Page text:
In any change, the solution is the same size as the problem. For example, as we become more aware of global warming and diminishing oil reserves, we may convince ourselves that changing light bulbs, recycling and driving smaller cars is enough to solve the problem. This puts us in a state called 'cognitive dissonance', where we are half awake, believing we have been given the answer, yet knowing it is not really a solution for the problem.
The rush to solve the problem of inequality of opportunity for women directors in the Australian theatre workplace has lead to a flurry of events and initiatives in the past five months: the 'Where are the Women' forum held at Belvoir Street in late 2009 might be seen as one of these knee-jerk solutions. Despite the fact that this event was hosted by Belvoir Street, there has been no real desire for systemic change within this company. A transparent process for the selection of the new Associate Director at Belvoir Street is one way that this example of 'cognitive dissonance' could have been addressed. However, Belvoir Street has chosen a new Associate Director without an open process that could have provided the opportunity for female directors to apply for this position. Like changing the light bulbs, or driving an electric car, hosting forums and announcing initiatives for women directors within a particular age bracket does not address the underlying systemic problem.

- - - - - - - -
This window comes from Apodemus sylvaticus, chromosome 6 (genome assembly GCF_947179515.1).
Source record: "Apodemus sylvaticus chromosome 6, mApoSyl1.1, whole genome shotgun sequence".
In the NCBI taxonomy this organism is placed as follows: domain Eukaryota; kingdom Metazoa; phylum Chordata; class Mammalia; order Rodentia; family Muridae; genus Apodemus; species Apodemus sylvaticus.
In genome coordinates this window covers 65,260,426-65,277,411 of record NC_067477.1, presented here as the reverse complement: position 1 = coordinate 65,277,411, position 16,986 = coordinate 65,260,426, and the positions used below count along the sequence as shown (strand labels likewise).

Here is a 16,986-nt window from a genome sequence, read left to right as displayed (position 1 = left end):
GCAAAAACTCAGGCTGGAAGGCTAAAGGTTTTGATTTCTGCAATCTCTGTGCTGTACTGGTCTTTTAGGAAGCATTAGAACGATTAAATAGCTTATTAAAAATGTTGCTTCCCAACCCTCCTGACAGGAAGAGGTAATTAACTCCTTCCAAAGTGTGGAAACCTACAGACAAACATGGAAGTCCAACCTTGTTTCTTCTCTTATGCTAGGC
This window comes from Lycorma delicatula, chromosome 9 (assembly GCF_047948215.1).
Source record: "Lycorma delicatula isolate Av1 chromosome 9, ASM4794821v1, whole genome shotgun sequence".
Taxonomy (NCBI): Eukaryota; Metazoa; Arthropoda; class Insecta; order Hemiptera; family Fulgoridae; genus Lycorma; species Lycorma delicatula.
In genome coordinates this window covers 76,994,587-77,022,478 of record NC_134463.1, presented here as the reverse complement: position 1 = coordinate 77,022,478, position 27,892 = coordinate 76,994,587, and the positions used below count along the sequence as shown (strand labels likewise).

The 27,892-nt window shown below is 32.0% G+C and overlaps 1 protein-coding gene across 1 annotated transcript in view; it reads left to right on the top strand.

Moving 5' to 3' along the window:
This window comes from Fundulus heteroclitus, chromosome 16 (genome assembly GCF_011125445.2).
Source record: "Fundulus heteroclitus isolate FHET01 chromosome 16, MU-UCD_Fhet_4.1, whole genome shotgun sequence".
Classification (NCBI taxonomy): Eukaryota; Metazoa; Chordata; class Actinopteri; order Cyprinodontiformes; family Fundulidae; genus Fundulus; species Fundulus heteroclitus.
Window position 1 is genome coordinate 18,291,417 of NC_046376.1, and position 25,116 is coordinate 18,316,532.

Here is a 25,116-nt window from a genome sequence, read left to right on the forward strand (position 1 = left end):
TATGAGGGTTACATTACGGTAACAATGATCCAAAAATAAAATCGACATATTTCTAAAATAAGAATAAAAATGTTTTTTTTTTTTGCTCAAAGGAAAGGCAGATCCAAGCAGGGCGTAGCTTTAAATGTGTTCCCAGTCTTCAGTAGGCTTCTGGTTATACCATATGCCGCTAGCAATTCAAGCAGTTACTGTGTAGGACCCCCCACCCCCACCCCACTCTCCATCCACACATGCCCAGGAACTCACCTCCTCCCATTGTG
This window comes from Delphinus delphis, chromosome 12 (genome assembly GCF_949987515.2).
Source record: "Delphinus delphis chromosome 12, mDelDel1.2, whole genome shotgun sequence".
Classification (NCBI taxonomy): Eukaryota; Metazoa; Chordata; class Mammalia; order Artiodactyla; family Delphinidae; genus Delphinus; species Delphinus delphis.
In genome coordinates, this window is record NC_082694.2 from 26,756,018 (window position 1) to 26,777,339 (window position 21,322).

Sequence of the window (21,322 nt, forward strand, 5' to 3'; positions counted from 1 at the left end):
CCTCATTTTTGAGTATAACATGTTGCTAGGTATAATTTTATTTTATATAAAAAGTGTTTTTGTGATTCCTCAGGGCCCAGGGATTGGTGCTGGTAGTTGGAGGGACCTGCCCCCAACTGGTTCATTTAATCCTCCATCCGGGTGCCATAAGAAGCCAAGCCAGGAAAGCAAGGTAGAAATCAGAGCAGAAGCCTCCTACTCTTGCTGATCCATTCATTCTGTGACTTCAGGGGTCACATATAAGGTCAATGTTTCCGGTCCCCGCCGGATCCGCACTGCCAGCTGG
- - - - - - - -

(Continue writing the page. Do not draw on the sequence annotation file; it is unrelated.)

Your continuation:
If the MPAB companies truly wish to find a solution that is the same size as the problem, then the federal Equal Opportunity legislation may be a good place to start. Accountability, transparency and a willingness to engage with change and to consider new structures are the ways in which the MPAB companies might build a bridge between their own practice and the small to medium sector. If there is courage and energy for change, then we could create an industry where inclusion, resilience and social relevance are the pillars that support an excellent national theatre.